The large number of marches this year in multiple locations now looks like a business expansion more than anything. We have been duped , these people are unfit , and I won’t attend any more of their money grabbing events .

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  5. Reading of all this, I find myself thinking of Victor and Jack in Still Game. I wonder if the leaders of AUOB have the same kind of morality as Victor and Jack?

    I’m working class, and have been blessed by having gone to University and graduated then gone on to do a post-graduate degree. So what I’m about to write is not dinging the working class. But the morality of Victor and Jack was the morality of the adults whom I knew when I was growing up. It’s a morality of “what I can get away with without being caught”. I wonder if this has been due to a lack of effective moral education in Primary and Secondary Schools?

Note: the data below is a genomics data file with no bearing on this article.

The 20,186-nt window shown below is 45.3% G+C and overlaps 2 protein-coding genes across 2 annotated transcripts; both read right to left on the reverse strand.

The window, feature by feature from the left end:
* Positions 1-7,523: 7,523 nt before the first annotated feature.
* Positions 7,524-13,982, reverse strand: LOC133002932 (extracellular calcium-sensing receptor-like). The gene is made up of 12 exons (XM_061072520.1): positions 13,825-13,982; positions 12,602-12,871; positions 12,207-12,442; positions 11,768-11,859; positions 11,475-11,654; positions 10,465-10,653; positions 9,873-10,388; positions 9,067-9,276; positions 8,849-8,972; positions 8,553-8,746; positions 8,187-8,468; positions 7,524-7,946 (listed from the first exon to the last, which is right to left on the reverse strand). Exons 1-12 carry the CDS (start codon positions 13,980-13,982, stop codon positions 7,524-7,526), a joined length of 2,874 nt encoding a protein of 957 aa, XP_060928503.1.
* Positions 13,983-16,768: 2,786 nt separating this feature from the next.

I remember being told in school that some things were wrong, like lying, stealing, and swearing. There was, however, never any help given to work out how to practise non-lying, non-stealing and non-swearing. (Btw I think that while certain swear words bother me and others don’t, swearing’s in a different category from lying and stealing).

    We are now living in a society in which lying has been OKed by a Court, in Scotland, so long as its a political lie, and in which a man notorious for lying has been chosen to be Prime Minister. So, at the highest levels of Scottish and English society, lying is approved so long as it gets one what one wants. So, I’m wondering what have been the moral influences on AUOB leaders. I don’t justify them, but I want to understand them.

    Liked by 1 person